May 31, 2013 at 2:54 am

At the spring convocation of UBC, 76 Japanese Canadian Students Class of ‘42 received honorary degrees at a special ceremony. Of these, 61 were students whose university days were cut short by WWII and the enactment of the War Measures Act, followed by their expulsion from the west coast of British Columbia. Of the remaining students, 15 completed their studies and obtained their degrees in spite of the hardships they endured and were re-conferred at the same ceremony. The “students” are now in their 80s and 90s.

Among the students who completed their studies were Akira Namba, 92, of Pickering, and Fred Sasaki, 94, who resides in Toronto. Unfortunately, they were not able to attend the honorary degree ceremony and celebrations at UBC. A request from Fred to receive his BCom hood helped spur the presentation in Toronto almost a year later when Dean Robert Helsley, Sauder School of Business, UBC, requested that during his April trip to Toronto he wanted to deliver the graduation hoods and letters to Aki and Fred in a re-conferral ceremony.

On April 16, 2013, the Dean arrived at the Seniors Lounge at Momiji where Aki and Fred’s families and invited guests had gathered. Addie Kobayashi welcomed the guests and introduced Birgitte Robertson, Executive Director of Momiji, and Ken Noma, president of the Greater Toronto Chapter NAJC and national president, who brought greetings and congratulations to Aki and Fred on their achievements.

Dr. Helsley spoke about the unjust treatment of Japanese Canadians and said the courage and perseverance the students had shown in overcoming their hardships had inspired him to personally present Aki and Fred with their hoods. He continued by quoting from the President’s remarks made at the ceremony on May 30, 2012.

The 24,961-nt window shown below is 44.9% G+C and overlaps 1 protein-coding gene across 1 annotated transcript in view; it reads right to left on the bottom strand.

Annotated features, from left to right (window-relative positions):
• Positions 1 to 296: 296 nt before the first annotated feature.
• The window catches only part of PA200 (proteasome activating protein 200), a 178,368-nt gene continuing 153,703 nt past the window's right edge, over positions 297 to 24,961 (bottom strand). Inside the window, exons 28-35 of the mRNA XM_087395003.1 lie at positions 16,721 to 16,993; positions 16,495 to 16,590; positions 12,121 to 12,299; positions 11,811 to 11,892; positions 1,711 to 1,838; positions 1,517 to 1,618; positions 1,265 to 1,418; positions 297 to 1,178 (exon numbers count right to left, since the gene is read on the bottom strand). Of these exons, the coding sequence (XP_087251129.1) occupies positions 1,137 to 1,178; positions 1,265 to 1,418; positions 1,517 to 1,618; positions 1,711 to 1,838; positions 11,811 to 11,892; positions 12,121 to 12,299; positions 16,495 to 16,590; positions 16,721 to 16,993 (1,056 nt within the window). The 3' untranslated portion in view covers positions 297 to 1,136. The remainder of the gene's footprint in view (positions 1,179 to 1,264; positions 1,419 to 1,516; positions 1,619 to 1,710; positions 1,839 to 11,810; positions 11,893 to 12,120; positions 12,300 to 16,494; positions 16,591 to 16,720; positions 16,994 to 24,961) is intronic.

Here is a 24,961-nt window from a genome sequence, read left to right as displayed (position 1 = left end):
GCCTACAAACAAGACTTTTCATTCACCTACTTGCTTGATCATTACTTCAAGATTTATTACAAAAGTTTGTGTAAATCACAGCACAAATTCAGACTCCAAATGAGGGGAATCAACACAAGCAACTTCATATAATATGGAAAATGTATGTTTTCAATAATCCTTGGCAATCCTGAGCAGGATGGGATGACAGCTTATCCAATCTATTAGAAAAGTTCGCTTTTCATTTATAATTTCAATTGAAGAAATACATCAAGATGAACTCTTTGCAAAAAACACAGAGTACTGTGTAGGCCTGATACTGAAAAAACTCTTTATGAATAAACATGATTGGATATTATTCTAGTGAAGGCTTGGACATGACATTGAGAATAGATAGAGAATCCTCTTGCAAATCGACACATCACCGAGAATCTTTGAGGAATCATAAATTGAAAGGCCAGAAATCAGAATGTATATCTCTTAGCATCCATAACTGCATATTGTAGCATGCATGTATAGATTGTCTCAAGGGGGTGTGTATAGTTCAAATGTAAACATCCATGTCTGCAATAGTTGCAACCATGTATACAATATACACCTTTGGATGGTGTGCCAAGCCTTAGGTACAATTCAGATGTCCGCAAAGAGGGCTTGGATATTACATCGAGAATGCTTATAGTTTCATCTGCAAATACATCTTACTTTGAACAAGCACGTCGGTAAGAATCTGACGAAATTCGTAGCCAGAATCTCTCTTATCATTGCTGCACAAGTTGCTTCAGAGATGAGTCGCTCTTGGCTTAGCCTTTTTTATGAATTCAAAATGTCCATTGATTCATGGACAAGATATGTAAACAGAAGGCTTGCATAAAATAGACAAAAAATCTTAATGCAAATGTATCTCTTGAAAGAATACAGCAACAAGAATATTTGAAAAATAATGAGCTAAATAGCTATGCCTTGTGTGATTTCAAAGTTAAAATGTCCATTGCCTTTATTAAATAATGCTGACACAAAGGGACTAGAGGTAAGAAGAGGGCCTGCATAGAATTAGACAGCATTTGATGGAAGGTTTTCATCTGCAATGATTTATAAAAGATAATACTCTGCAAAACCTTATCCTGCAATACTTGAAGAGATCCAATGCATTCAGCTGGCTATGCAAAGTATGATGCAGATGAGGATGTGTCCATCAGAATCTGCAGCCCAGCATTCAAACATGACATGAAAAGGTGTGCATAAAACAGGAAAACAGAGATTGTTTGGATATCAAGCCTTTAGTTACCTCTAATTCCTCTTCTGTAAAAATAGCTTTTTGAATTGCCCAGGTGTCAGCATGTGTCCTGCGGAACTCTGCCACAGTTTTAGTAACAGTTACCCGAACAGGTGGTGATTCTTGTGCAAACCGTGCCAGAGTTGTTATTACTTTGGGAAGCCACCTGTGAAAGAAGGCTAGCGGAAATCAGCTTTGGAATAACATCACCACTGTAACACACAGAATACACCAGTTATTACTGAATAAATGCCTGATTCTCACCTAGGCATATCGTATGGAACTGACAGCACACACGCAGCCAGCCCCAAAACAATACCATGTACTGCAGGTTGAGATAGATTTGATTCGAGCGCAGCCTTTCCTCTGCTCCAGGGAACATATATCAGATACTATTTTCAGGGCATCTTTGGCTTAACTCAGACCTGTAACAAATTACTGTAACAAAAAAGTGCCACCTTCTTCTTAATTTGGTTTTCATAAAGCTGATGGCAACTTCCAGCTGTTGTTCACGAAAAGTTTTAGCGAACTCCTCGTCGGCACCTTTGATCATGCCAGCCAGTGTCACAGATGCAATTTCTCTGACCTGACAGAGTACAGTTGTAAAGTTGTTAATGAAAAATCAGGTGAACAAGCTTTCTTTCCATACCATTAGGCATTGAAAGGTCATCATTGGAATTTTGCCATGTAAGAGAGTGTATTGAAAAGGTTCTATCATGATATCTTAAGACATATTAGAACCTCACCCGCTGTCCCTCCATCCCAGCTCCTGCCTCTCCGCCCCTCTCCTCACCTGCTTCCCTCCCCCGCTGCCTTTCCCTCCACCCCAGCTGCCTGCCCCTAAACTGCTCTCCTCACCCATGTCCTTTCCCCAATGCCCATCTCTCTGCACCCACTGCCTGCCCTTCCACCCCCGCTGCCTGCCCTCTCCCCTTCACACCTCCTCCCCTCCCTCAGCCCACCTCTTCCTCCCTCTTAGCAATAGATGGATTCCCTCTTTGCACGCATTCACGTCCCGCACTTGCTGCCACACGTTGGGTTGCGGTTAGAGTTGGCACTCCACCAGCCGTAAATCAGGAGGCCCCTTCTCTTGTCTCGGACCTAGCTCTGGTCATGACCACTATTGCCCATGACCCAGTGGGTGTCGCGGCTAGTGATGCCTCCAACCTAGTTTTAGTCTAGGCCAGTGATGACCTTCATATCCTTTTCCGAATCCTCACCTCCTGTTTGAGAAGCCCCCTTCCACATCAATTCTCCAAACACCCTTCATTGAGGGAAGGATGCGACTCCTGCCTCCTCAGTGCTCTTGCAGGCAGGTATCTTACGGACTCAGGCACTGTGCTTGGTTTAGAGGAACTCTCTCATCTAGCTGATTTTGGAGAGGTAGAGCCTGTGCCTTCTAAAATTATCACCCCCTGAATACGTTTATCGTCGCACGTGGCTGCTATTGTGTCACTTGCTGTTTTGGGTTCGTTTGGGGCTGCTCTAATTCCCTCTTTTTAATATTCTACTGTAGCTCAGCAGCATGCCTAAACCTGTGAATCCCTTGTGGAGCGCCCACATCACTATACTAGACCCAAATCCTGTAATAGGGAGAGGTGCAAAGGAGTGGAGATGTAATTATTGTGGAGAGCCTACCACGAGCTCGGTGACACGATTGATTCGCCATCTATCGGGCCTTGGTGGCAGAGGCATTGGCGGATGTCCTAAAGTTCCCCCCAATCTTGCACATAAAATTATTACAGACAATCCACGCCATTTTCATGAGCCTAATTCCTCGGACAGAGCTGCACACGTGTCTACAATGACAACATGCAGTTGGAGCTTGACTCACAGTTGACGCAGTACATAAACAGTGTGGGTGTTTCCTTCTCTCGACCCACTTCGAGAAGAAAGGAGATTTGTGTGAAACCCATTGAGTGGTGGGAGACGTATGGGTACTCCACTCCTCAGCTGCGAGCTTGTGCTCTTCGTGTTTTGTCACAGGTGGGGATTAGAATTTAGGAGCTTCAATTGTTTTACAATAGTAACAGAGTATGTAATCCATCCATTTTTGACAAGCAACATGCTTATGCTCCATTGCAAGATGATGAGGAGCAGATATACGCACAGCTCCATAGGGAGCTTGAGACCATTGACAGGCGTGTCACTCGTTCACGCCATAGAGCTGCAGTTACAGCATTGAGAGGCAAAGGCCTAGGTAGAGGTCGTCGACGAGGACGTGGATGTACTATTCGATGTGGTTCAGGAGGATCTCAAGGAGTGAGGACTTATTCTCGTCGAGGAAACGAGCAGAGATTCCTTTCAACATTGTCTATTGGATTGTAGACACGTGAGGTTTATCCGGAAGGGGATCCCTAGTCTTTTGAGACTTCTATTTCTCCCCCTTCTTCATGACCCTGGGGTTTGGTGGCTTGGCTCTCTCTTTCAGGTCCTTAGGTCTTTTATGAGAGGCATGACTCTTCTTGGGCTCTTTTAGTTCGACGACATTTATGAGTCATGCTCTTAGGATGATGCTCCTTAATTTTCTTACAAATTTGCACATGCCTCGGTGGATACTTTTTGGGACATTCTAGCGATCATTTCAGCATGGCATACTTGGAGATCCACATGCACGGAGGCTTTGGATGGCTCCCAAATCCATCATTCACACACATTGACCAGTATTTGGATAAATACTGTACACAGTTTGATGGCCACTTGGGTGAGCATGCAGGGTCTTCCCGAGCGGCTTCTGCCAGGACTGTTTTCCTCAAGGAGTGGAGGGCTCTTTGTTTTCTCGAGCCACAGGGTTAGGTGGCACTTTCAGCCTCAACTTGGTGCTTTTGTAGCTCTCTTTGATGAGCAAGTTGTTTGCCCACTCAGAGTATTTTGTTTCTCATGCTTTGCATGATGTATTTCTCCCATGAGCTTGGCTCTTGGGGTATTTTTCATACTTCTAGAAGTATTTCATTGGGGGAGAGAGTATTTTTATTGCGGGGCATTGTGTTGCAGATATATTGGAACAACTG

“I want to honour all of these students, by acknowledging UBC’s part in this dark episode. At the time, too few in our community stood up in your defense. And this is what makes those who did, stand out all the more. Henry Angus, and E.H. Morrow were among those who spoke up, and provided support to students.

Seventy years later, these Japanese Canadian students of 1942 gained a new advocate: Mary Kitagawa. We hope the actions we are taking – to learn from our mistakes by preserving the historical record, and to develop educational initiatives for future students – provides an enduring, meaningful response.”

Dean Helsley continued: Mr. Namba and Mr. Sasaki, on behalf of The University of British Columbia and the Sauder School of Business I am honoured to be here today to present you both with a BCom hood, with our congratulations on your academic achievements despite the challenges and injustices you and your fellow students had to endure in 1942.

The hoods were then presented and placed over their shoulders by the Dean.

The occasion concluded with a dinner hosted by Fred Sasaki, in Zero Sun Restaurant in Momiji. The occasion was sponsored by the Greater Toronto Chapter NAJC.